Tech Tip Tuesdays with Zemax: Human Tissue Modeling

  • 14 February 2022
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Tech Tip Tuesdays with Zemax: Human Tissue Modeling   


In my last article I wrote about the power of custom coatings in OpticStudio, how to create them and the ramifications of model detail. OpticStudio has a lot of breadth, and this allows a user great flexibility when creating a model. In this example, we’ll explore how you can extend a model with simplistic assumptions to a more complex multi-physics model using more realistic conditions or even incorporate measured data.     


The materials catalog can be found under the Libraries tab, then Materials Catalog 


OpticStudio has extensive catalogs of materials and their associated optical properties. Model materials may also be created to address unusual needs not covered by optical catalogs. This allows the user to define custom materials for nearly any discipline, such as heat shields, fiber for lasers, and even human skin. In the case of human skin, each layer can be accounted for independently and the data can be saved as a new material in the catalog, saving time on future projects.   


There is an extensive vendor list to select from 


Selecting a material will populate the values of that material


Building material layers in non-sequential mode is similar to building a volume in a CAD platform. The type of object is selected, then the thickness, position and orientation of each layer is defined. In this case a rectangular volume was used for each layer since we were only interested in a small cross section of the body where a heart rate sensor would sit. It is worth noting that more complex shapes can be used if desired, either leveraging the Part Designer in OpticStudio to create a Boolean object or by importing a STEP, IGES or other standard CAD file format for the volume of interest. This can be useful to model the curve of an arm for example, or many other applications.  


Selecting an object in the component editor, will highlight it in the shaded model 


Just an example of part designer, not directly related to this example


Next, we define the index of refraction for each layer at the given wavelength. In this simple example the indices were generalized from available literature where the blood content was assumed to be evenly distributed throughout the material, and each layer was assumed to be continuous without air gaps, data was averaged for all patients from the available publications. However, for an actual medical application, this could be refined. Leveraging stratified data from larger data sets instead of the averaged data, conducting your own study by collecting lab data from patients or the model could even be tailored for a specific person, giving an individualized model.  


This chart provides the input data for our human tissue model 


Clicking the small box in the material column brings up the solve type, selecting Model prompts the user for more information such as Index of Refraction or Abbe Number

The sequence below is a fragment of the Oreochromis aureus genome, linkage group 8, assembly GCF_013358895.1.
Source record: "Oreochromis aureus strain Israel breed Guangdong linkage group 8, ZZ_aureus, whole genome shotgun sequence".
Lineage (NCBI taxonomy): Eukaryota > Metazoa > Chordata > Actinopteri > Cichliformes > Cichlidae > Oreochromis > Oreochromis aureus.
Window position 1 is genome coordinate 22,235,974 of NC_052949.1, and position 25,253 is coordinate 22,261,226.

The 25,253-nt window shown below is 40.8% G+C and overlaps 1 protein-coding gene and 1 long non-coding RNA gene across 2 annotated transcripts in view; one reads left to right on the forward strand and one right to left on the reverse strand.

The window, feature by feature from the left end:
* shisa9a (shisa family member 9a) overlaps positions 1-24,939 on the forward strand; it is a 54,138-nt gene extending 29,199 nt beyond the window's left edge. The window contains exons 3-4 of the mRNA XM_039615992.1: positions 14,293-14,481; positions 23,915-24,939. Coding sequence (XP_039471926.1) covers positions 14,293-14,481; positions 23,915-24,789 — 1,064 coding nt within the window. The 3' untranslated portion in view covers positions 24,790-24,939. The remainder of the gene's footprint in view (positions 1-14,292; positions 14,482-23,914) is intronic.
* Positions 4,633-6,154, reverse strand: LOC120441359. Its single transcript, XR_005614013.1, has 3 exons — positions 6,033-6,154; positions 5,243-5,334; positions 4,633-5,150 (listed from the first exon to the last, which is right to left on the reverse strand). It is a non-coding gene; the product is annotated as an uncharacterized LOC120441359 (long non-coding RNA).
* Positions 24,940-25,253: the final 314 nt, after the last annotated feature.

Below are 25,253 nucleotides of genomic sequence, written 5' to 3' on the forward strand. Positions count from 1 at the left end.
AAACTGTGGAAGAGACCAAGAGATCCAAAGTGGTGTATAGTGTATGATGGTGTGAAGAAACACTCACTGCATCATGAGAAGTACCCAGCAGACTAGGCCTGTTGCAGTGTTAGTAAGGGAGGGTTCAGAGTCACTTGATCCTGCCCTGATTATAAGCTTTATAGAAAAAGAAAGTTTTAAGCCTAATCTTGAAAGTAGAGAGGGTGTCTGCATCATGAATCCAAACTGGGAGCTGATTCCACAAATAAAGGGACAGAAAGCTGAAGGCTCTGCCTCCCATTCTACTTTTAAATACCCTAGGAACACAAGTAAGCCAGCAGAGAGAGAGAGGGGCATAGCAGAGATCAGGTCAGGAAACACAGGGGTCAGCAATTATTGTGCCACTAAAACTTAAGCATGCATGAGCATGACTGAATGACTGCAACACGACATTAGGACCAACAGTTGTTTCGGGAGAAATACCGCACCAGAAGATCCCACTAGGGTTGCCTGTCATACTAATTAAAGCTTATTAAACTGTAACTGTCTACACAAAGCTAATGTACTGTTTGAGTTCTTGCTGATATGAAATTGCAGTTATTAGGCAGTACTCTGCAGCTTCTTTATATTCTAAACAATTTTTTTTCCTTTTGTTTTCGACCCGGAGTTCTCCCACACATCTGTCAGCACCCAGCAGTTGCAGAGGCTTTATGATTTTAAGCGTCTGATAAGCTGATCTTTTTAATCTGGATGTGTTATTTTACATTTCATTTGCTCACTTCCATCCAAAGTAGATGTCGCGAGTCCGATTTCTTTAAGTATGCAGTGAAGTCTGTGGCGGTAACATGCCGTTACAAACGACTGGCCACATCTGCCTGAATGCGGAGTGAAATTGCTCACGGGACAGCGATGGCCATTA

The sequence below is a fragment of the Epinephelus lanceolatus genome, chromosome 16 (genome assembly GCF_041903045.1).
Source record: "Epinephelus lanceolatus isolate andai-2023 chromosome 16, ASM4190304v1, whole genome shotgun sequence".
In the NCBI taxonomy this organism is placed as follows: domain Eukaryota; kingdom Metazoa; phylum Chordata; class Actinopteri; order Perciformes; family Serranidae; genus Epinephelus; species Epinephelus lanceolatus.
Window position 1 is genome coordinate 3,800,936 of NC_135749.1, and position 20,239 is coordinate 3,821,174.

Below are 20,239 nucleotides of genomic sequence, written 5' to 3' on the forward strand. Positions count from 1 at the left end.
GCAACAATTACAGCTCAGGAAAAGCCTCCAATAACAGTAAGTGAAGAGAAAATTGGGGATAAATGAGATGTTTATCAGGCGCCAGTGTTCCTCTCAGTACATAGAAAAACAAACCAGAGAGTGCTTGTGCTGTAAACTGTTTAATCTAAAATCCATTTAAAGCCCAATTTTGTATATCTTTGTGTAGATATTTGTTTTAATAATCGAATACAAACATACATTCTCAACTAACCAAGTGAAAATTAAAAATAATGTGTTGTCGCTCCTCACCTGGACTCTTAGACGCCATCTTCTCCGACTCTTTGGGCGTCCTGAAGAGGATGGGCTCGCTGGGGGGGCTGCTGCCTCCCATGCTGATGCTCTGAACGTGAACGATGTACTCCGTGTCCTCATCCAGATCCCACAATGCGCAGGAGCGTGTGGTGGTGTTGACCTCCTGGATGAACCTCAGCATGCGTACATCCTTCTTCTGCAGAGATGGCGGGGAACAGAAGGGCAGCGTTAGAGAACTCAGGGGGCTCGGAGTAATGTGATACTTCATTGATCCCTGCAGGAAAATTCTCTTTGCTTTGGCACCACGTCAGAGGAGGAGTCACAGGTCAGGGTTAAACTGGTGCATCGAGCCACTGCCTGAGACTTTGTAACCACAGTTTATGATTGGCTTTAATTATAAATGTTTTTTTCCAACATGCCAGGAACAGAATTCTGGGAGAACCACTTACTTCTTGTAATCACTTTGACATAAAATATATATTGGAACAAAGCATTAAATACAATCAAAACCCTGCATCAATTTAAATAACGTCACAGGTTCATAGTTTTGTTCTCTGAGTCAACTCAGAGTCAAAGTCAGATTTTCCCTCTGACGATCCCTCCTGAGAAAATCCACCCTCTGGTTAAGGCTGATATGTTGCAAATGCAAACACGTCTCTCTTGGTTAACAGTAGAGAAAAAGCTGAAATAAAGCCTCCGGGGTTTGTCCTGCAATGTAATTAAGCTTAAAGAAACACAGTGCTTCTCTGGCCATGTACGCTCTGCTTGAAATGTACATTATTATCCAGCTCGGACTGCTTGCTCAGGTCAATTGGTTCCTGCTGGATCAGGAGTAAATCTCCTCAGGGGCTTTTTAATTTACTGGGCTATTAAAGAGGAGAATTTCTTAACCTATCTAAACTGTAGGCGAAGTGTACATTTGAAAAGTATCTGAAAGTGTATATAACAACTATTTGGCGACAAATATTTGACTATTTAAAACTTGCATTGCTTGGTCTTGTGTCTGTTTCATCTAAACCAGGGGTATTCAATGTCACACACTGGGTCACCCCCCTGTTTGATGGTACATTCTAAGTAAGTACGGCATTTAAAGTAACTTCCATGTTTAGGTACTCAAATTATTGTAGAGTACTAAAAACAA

Additionally, an evenly distributed material while good is not as accurate as modeling the actual structures. To gain greater detail, modeling the complex vascular structure and fat cell distribution could be built. This could be done using medical scans and raw data in conjunction with other Ansys tools such as Fluent, Rockwell, or Mechanical then tied back to OpticStudio directly or with OptiSlang. If we were to take this example further, each vein, fat cluster, air gap, etc. would need to be defined. In our case we use the standard table and apply it with the model material solve option in OpticStudio. This will allow us to specify a known index for each layer rather than apply the properties of a given material from a catalog. This provides a good approximation for human tissue without doing a deeper dive.    


One final consideration an engineer must make, is what level of detail to use at each stage of their project. This ties workflow, time and resources to the project. With the Ansys suite of tools, the level detail can be varied as the project evolves, allowing an engineer the greatest flexibility throughout the projects lifecycle. 

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I have worked on a oulse & oximetry sensor years ago and found that Zemax was very much lacking compared to the other software (LightTools, Tracepro, Fred) that I checked for this task.

The big problem was (still is?) that for scattering (Henyey-Greenstein was used for skin), the parameters of scattering and absorption (mu_s, mu_a and g) are function of the wavelength, and while the 3 above mentioned software all allow to use table definitions for all these parameters, Zemax has these constant. I had to use multiconfiguration to change them. As a result, I could not use multi-configuration for what it is really meant for. And luckily, I was only using 3 wavelengths, because if I had be willing to use real LED spectra, it would have become a horrible mess.